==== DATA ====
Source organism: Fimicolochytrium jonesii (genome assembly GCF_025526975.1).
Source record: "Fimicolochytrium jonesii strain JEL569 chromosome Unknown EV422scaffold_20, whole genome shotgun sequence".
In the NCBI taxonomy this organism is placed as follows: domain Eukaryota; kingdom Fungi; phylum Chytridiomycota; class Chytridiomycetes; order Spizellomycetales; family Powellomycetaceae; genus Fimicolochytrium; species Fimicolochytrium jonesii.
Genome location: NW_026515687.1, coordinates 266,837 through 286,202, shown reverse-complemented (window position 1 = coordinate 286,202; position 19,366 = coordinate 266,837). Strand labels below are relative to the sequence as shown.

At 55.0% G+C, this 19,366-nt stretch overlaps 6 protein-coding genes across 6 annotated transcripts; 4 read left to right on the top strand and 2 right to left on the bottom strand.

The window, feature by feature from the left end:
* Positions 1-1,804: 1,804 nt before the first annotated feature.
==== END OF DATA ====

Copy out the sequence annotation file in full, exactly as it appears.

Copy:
Source organism: Fimicolochytrium jonesii (genome assembly GCF_025526975.1).
Source record: "Fimicolochytrium jonesii strain JEL569 chromosome Unknown EV422scaffold_20, whole genome shotgun sequence".
In the NCBI taxonomy this organism is placed as follows: domain Eukaryota; kingdom Fungi; phylum Chytridiomycota; class Chytridiomycetes; order Spizellomycetales; family Powellomycetaceae; genus Fimicolochytrium; species Fimicolochytrium jonesii.
Genome location: NW_026515687.1, coordinates 266,837 through 286,202, shown reverse-complemented (window position 1 = coordinate 286,202; position 19,366 = coordinate 266,837). Strand labels below are relative to the sequence as shown.

At 55.0% G+C, this 19,366-nt stretch overlaps 6 protein-coding genes across 6 annotated transcripts; 4 read left to right on the top strand and 2 right to left on the bottom strand.

The window, feature by feature from the left end:
* Positions 1-1,804: 1,804 nt before the first annotated feature.